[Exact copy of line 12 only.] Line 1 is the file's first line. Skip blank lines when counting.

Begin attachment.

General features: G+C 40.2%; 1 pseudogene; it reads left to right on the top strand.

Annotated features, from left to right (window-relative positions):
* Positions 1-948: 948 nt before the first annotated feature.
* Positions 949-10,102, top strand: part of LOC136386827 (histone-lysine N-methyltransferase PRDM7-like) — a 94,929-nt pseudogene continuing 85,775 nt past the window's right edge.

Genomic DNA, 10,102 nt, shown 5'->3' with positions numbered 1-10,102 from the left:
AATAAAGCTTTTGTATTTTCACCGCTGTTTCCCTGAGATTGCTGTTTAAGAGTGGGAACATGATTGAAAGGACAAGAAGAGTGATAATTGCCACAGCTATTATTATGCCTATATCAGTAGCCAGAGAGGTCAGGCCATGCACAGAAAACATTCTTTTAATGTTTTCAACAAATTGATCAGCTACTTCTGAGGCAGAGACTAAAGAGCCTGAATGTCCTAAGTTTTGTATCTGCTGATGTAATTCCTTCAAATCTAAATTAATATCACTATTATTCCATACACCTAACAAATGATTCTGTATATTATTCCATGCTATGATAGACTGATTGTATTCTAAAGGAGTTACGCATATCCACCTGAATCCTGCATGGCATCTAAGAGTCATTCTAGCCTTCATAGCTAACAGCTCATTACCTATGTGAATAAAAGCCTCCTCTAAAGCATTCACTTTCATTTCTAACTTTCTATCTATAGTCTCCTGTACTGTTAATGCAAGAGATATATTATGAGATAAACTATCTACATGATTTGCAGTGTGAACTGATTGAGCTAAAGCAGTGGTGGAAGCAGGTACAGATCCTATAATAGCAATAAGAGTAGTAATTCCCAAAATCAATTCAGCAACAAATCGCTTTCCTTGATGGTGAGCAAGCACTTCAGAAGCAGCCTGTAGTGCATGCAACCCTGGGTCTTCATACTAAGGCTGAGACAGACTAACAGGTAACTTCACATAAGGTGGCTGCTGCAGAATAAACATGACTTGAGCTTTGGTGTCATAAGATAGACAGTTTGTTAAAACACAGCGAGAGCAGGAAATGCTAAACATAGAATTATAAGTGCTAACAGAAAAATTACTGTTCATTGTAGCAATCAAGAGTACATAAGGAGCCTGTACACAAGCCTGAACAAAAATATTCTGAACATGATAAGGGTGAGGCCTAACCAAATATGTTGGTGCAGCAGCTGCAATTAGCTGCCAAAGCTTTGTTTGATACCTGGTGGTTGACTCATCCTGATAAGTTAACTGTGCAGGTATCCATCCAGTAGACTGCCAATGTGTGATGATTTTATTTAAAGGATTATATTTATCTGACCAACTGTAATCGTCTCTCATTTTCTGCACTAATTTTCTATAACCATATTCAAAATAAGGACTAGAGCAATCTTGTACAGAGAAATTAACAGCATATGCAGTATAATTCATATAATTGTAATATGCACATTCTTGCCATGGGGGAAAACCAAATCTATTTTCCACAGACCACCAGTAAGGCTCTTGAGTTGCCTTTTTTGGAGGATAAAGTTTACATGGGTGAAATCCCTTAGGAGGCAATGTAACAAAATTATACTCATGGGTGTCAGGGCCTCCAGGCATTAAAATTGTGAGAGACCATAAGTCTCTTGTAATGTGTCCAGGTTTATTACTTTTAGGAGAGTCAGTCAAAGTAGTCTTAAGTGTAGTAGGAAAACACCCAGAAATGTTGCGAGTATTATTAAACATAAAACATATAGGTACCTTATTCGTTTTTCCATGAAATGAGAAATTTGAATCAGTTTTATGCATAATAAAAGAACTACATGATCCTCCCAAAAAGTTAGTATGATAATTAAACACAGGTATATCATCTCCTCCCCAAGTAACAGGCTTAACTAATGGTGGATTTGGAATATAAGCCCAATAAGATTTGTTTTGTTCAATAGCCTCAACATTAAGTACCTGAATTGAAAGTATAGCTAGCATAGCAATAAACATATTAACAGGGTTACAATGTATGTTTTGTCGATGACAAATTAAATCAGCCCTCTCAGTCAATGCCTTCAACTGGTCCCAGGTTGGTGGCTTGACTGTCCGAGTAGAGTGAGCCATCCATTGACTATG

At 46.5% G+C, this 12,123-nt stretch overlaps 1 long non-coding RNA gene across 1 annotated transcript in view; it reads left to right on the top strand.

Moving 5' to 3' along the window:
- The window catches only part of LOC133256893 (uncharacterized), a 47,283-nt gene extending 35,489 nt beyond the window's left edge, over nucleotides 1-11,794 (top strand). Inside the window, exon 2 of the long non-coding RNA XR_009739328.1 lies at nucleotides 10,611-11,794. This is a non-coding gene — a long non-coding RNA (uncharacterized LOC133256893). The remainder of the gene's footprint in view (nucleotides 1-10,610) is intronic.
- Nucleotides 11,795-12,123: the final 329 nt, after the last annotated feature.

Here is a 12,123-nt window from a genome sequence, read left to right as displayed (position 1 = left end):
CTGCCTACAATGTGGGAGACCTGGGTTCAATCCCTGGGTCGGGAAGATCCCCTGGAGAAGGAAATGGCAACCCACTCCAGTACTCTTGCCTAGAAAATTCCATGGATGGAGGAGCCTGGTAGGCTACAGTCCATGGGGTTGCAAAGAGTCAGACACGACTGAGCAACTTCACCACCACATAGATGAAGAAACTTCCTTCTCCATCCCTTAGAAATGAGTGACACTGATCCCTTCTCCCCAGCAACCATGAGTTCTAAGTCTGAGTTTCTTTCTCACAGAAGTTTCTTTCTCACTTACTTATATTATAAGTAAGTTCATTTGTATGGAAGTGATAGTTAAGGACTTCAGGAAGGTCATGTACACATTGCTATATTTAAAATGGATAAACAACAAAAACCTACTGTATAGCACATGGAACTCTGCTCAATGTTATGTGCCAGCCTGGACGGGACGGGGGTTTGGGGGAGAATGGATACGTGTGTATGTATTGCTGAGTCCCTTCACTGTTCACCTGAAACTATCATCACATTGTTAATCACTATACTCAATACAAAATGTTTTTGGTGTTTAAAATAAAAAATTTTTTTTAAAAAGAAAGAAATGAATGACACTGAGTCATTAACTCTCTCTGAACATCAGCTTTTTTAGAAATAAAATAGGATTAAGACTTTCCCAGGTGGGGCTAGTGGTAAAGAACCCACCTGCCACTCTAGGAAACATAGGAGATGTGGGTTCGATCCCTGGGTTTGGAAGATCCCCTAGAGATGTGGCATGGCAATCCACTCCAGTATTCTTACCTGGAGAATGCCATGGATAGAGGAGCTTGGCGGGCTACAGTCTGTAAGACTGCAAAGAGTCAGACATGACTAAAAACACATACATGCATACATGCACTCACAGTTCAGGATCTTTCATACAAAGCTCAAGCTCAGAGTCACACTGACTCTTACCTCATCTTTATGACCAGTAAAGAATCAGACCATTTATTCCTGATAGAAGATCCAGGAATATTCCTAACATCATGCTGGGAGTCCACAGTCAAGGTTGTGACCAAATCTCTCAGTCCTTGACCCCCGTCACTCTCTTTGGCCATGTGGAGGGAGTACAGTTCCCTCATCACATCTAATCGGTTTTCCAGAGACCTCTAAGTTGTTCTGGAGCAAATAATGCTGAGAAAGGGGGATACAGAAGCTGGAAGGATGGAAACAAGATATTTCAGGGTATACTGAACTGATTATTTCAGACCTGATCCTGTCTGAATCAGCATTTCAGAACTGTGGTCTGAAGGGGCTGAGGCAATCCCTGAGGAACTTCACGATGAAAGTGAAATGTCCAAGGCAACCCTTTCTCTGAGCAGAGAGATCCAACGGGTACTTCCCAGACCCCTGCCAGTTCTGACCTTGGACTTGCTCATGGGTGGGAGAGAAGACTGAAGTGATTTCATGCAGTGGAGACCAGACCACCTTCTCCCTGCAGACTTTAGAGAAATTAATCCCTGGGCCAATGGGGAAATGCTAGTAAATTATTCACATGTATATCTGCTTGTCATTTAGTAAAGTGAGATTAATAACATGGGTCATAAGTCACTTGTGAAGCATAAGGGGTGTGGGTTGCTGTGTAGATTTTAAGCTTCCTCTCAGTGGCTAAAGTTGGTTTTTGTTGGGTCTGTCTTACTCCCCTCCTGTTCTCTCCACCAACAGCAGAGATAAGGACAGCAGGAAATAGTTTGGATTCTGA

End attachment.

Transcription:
CTGCCTACAATGTGGGAGACCTGGGTTCAATCCCTGGGTCGGGAAGATCCCCTGGAGAAGGAAATGGCAACCCACTCCAGTACTCTTGCCTAGAAAATTCCATGGATGGAGGAGCCTGGTAGGCTACAGTCCATGGGGTTGCAAAGAGTCAGACACGACTGAGCAACTTCACCACCACATAGATGAAGAAACTTCCTTCTCCATCCCTTAGAAATGAGTGACACTGATCCCTTCTCCCCAGCAACCATGAGTTCTAAGTCTGAGTTTCTTTCTCACAGAAGTTTCTTTCTCACTTACTTATATTATAAGTAAGTTCATTTGTATGGAAGTGATAGTTAAGGACTTCAGGAAGGTCATGTACACATTGCTATATTTAAAATGGATAAACAACAAAAACCTACTGTATAGCACATGGAACTCTGCTCAATGTTATGTGCCAGCCTGGACGGGACGGGGGTTTGGGGGAGAATGGATACGTGTGTATGTATTGCTGAGTCCCTTCACTGTTCACCTGAAACTATCATCACATTGTTAATCACTATACTCAATACAAAATGTTTTTGGTGTTTAAAATAAAAAATTTTTTTTAAAAAGAAAGAAATGAATGACACTGAGTCATTAACTCTCTCTGAACATCAGCTTTTTTAGAAATAAAATAGGATTAAGACTTTCCCAGGTGGGGCTAGTGGTAAAGAACCCACCTGCCACTCTAGGAAACATAGGAGATGTGGGTTCGATCCCTGGGTTTGGAAGATCCCCTAGAGATGTGGCATGGCAATCCACTCCAGTATTCTTACCTGGAGAATGCCATGGATAGAGGAGCTTGGCGGGCTACAGTCTGTAAGACTGCAAAGAGTCAGACATGACTAAAAACACATACATGCATACATGCACTCACAGTTCAGGATCTTTCATACAAAGCTCAAGCTCAGAGTCACACTGACTCTTACCTCATCTTTATGACCAGTAAAGAATCAGACCATTTATTCCTGATAGAAGATCCAGGAATATTCCTAACATCATGCTGGGAGTCCACAGTCAAGGTTGTGACCAAATCTCTCAGTCCTTGACCCCCGTCACTCTCTTTGGCCATGTGGAGGGAGTACAGTTCCCTCATCACATCTAATCGGTTTTCCAGAGACCTCTAAGTTGTTCTGGAGCAAATAATGCTGAGAAAGGGGGATACAGAAGCTGGAAGGATGGAAACAAGATATTTCAGGGTATACTGAACTGATTATTTCAGACCTGATCCTGTCTGAATCAGCATTTCAGAACTGTGGTCTGAAGGGGCTGAGGCAATCCCTGAGGAACTTCACGATGAAAGTGAAATGTCCAAGGCAACCCTTTCTCTGAGCAGAGAGATCCAACGGGTACTTCCCAGACCCCTGCCAGTTCTGACCTTGGACTTGCTCATGGGTGGGAGAGAAGACTGAAGTGATTTCATGCAGTGGAGACCAGACCACCTTCTCCCTGCAGACTTTAGAGAAATTAATCCCTGGGCCAATGGGGAAATGCTAGTAAATTATTCACATGTATATCTGCTTGTCATTTAGTAAAGTGAGATTAATAACATGGGTCATAAGTCACTTGTGAAGCATAAGGGGTGTGGGTTGCTGTGTAGATTTTAAGCTTCCTCTCAGTGGCTAAAGTTGGTTTTTGTTGGGTCTGTCTTACTCCCCTCCTGTTCTCTCCACCAACAGCAGAGATAAGGACAGCAGGAAATAGTTTGGATTCTGA